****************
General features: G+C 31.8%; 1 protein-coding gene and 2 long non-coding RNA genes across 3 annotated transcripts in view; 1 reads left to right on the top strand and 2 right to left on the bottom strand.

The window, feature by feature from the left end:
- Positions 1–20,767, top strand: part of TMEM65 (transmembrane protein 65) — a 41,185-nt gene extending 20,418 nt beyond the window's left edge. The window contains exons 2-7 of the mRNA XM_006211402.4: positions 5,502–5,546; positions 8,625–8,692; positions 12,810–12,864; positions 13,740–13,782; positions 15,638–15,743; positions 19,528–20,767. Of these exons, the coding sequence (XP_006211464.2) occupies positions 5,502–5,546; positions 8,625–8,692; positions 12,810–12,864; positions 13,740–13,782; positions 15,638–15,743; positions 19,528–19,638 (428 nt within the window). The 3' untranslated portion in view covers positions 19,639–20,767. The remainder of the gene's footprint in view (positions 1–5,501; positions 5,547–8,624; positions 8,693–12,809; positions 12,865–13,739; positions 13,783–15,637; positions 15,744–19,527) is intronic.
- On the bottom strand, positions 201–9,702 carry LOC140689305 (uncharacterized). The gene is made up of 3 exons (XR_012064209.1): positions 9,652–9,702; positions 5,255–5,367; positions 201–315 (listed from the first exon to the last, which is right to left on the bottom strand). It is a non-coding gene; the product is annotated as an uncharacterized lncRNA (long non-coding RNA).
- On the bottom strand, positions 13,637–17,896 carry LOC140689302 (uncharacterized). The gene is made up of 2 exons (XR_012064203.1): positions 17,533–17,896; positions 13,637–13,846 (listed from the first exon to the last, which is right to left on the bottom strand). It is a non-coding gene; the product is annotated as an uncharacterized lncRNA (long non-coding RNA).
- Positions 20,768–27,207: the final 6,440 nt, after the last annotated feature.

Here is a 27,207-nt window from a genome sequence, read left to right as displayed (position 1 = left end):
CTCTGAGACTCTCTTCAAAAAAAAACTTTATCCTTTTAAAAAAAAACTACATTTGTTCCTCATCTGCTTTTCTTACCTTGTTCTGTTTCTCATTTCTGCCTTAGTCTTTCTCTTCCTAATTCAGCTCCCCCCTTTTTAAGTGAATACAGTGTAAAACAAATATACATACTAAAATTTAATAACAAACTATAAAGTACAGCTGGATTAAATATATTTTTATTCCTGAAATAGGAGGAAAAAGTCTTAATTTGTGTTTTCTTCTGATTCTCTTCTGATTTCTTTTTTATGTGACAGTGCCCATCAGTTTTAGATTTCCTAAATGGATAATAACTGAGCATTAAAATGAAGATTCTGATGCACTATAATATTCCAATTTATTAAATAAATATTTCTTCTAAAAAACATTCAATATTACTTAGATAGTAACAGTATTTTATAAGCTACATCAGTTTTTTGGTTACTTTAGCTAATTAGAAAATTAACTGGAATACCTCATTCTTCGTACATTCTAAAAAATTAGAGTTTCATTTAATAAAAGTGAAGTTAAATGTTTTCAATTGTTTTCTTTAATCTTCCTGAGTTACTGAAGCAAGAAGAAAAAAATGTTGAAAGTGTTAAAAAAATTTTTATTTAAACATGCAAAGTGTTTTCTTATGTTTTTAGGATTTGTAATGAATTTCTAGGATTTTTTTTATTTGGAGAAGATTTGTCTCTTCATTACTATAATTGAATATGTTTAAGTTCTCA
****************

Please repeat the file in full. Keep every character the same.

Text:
General features: G+C 31.8%; 1 protein-coding gene and 2 long non-coding RNA genes across 3 annotated transcripts in view; 1 reads left to right on the top strand and 2 right to left on the bottom strand.

The window, feature by feature from the left end:
- Positions 1–20,767, top strand: part of TMEM65 (transmembrane protein 65) — a 41,185-nt gene extending 20,418 nt beyond the window's left edge. The window contains exons 2-7 of the mRNA XM_006211402.4: positions 5,502–5,546; positions 8,625–8,692; positions 12,810–12,864; positions 13,740–13,782; positions 15,638–15,743; positions 19,528–20,767. Of these exons, the coding sequence (XP_006211464.2) occupies positions 5,502–5,546; positions 8,625–8,692; positions 12,810–12,864; positions 13,740–13,782; positions 15,638–15,743; positions 19,528–19,638 (428 nt within the window). The 3' untranslated portion in view covers positions 19,639–20,767. The remainder of the gene's footprint in view (positions 1–5,501; positions 5,547–8,624; positions 8,693–12,809; positions 12,865–13,739; positions 13,783–15,637; positions 15,744–19,527) is intronic.
- On the bottom strand, positions 201–9,702 carry LOC140689305 (uncharacterized). The gene is made up of 3 exons (XR_012064209.1): positions 9,652–9,702; positions 5,255–5,367; positions 201–315 (listed from the first exon to the last, which is right to left on the bottom strand). It is a non-coding gene; the product is annotated as an uncharacterized lncRNA (long non-coding RNA).
- On the bottom strand, positions 13,637–17,896 carry LOC140689302 (uncharacterized). The gene is made up of 2 exons (XR_012064203.1): positions 17,533–17,896; positions 13,637–13,846 (listed from the first exon to the last, which is right to left on the bottom strand). It is a non-coding gene; the product is annotated as an uncharacterized lncRNA (long non-coding RNA).
- Positions 20,768–27,207: the final 6,440 nt, after the last annotated feature.

Here is a 27,207-nt window from a genome sequence, read left to right as displayed (position 1 = left end):
CTCTGAGACTCTCTTCAAAAAAAAACTTTATCCTTTTAAAAAAAAACTACATTTGTTCCTCATCTGCTTTTCTTACCTTGTTCTGTTTCTCATTTCTGCCTTAGTCTTTCTCTTCCTAATTCAGCTCCCCCCTTTTTAAGTGAATACAGTGTAAAACAAATATACATACTAAAATTTAATAACAAACTATAAAGTACAGCTGGATTAAATATATTTTTATTCCTGAAATAGGAGGAAAAAGTCTTAATTTGTGTTTTCTTCTGATTCTCTTCTGATTTCTTTTTTATGTGACAGTGCCCATCAGTTTTAGATTTCCTAAATGGATAATAACTGAGCATTAAAATGAAGATTCTGATGCACTATAATATTCCAATTTATTAAATAAATATTTCTTCTAAAAAACATTCAATATTACTTAGATAGTAACAGTATTTTATAAGCTACATCAGTTTTTTGGTTACTTTAGCTAATTAGAAAATTAACTGGAATACCTCATTCTTCGTACATTCTAAAAAATTAGAGTTTCATTTAATAAAAGTGAAGTTAAATGTTTTCAATTGTTTTCTTTAATCTTCCTGAGTTACTGAAGCAAGAAGAAAAAAATGTTGAAAGTGTTAAAAAAATTTTTATTTAAACATGCAAAGTGTTTTCTTATGTTTTTAGGATTTGTAATGAATTTCTAGGATTTTTTTTATTTGGAGAAGATTTGTCTCTTCATTACTATAATTGAATATGTTTAAGTTCTCA